North Texas spent the early part of the week awaiting a much hyped ice storm. Although temperatures were still above freezing, most schools closed early on Tuesday. Roads were expected to be too slick for late afternoon bus runs.
I refilled the feeder for the juncos, chickadees, cardinals, and finches when I got home, then waited for the freeze. In the middle of the night I awakened to the sound of frozen precipitation hitting the skylight. Sleet is too impressive a word for it. Frit or slizzle sound about right.
Knowing I'd either have a slippery drive to school or have to call a phone tree if school was cancelled kept me from sound sleep. I worried about how layoffs at Texas Instruments might impact our school families, and therefore enrollment. About 4:30 I heard the crunch of the newspaper deliverer's car tires on ice and gave up on sleep. After my Dallas Morning News I started reading The Big Necessity. That gave me more to worry about, what with most of the world lacking the most basic sanitation facilities, antibiotics flushed promoting superb bacteria in our rivers, and inadequately treated sludge being dumped on farms.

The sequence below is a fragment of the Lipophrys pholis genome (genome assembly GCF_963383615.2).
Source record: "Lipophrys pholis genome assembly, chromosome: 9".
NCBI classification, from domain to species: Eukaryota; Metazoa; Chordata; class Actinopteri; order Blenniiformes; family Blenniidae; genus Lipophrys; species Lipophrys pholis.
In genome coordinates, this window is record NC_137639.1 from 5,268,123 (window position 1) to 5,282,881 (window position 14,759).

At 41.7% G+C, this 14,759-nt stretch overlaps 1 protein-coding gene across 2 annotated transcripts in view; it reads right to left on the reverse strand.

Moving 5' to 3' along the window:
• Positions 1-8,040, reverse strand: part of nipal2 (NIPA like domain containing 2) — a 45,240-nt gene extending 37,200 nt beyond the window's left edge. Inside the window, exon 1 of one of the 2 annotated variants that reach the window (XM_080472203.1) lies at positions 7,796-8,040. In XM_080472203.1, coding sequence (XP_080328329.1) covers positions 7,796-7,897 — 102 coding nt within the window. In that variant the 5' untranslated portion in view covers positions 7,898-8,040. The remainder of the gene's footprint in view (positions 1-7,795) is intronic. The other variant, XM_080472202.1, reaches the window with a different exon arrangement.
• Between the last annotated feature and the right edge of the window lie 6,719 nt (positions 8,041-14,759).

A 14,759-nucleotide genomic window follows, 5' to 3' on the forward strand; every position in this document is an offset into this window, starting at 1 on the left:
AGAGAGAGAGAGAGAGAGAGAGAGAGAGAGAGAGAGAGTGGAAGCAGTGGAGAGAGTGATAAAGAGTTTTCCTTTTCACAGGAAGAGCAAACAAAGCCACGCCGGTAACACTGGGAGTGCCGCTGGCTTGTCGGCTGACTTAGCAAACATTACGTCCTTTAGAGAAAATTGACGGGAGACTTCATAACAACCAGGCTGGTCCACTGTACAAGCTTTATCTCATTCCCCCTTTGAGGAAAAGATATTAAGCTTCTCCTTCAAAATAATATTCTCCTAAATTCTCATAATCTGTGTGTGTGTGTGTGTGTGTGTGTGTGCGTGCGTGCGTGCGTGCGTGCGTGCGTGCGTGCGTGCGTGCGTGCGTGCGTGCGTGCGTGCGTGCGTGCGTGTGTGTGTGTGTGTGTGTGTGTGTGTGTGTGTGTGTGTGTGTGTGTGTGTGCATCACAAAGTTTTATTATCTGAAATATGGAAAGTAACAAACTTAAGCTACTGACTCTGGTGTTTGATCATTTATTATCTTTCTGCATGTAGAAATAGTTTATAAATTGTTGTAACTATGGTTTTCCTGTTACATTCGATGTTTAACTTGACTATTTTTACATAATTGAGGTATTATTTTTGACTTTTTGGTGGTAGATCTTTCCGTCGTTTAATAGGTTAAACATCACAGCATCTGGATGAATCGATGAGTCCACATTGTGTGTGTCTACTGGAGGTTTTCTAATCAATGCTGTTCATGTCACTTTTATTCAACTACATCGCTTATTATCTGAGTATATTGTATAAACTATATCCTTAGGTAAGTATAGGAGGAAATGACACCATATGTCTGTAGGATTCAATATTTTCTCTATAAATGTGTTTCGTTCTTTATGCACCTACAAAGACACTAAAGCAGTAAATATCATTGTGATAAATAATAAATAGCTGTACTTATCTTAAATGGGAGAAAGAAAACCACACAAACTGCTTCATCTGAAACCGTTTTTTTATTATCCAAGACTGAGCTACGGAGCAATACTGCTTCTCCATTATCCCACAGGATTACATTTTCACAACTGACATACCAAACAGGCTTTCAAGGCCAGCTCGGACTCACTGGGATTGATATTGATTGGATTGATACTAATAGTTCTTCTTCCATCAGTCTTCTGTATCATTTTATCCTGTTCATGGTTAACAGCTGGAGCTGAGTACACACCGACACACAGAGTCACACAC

As soon as the sun came up, the ice was dripping off my roof onto the patio. No school meant time to catch up on email, work on the draft for my next volunteer newspaper column, and participate in an online discussion about the future of newspapers, all wearing my jammies. I can understand the attraction of cyber-commuting!
Wednesday night the moisture on streets refroze, and we awoke to freezing fog Thursday morning. Freezing fog is quite beautiful if you can stay in your jammies. The world looks soft and fuzzy, but it makes for a dangerous drive back to work.
"Freezing fog" seems to be the description for the returning students. The preschoolers were in a daze, wandering the room then becoming catatonic. The kids were more discombobulated after one day off than they were after the long Christmas break.
Today it's a gorgeous sixty-seven degrees, and perfect for walking. My exercise buddy and I needed an extra mile just to vent and compare students and schools. It's good to know her students had a bad case of "freezing fog" on Thursday, too.
© 2009 Nancy L. Ruder